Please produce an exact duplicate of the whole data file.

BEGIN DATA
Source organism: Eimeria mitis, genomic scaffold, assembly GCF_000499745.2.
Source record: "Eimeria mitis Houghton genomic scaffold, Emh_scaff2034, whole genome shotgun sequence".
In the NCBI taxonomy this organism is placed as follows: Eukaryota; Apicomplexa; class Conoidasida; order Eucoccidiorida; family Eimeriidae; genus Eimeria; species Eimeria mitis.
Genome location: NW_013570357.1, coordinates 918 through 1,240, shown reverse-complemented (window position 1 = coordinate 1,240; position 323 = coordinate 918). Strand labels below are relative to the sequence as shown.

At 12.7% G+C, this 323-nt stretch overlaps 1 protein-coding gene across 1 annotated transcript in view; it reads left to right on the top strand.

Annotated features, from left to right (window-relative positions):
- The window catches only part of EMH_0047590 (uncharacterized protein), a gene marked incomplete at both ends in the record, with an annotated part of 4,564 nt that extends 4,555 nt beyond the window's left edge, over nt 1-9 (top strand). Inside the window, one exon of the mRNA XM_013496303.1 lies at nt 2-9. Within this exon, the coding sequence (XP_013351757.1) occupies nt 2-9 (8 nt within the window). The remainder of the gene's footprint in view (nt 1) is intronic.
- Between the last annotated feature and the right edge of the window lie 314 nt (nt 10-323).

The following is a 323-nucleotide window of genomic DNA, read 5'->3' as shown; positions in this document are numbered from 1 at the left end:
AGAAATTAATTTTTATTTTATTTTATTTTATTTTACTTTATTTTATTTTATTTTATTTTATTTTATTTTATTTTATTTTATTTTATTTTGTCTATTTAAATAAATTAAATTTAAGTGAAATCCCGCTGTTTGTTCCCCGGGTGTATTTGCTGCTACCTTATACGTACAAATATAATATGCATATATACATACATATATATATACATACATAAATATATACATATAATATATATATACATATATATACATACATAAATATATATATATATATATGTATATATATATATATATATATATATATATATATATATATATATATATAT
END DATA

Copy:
Source organism: Eimeria mitis, genomic scaffold, assembly GCF_000499745.2.
Source record: "Eimeria mitis Houghton genomic scaffold, Emh_scaff2034, whole genome shotgun sequence".
In the NCBI taxonomy this organism is placed as follows: Eukaryota; Apicomplexa; class Conoidasida; order Eucoccidiorida; family Eimeriidae; genus Eimeria; species Eimeria mitis.
Genome location: NW_013570357.1, coordinates 918 through 1,240, shown reverse-complemented (window position 1 = coordinate 1,240; position 323 = coordinate 918). Strand labels below are relative to the sequence as shown.

At 12.7% G+C, this 323-nt stretch overlaps 1 protein-coding gene across 1 annotated transcript in view; it reads left to right on the top strand.

Annotated features, from left to right (window-relative positions):
- The window catches only part of EMH_0047590 (uncharacterized protein), a gene marked incomplete at both ends in the record, with an annotated part of 4,564 nt that extends 4,555 nt beyond the window's left edge, over nt 1-9 (top strand). Inside the window, one exon of the mRNA XM_013496303.1 lies at nt 2-9. Within this exon, the coding sequence (XP_013351757.1) occupies nt 2-9 (8 nt within the window). The remainder of the gene's footprint in view (nt 1) is intronic.
- Between the last annotated feature and the right edge of the window lie 314 nt (nt 10-323).

The following is a 323-nucleotide window of genomic DNA, read 5'->3' as shown; positions in this document are numbered from 1 at the left end:
AGAAATTAATTTTTATTTTATTTTATTTTATTTTACTTTATTTTATTTTATTTTATTTTATTTTATTTTATTTTATTTTATTTTATTTTGTCTATTTAAATAAATTAAATTTAAGTGAAATCCCGCTGTTTGTTCCCCGGGTGTATTTGCTGCTACCTTATACGTACAAATATAATATGCATATATACATACATATATATATACATACATAAATATATACATATAATATATATATACATATATATACATACATAAATATATATATATATATATGTATATATATATATATATATATATATATATATATATATATATATATATAT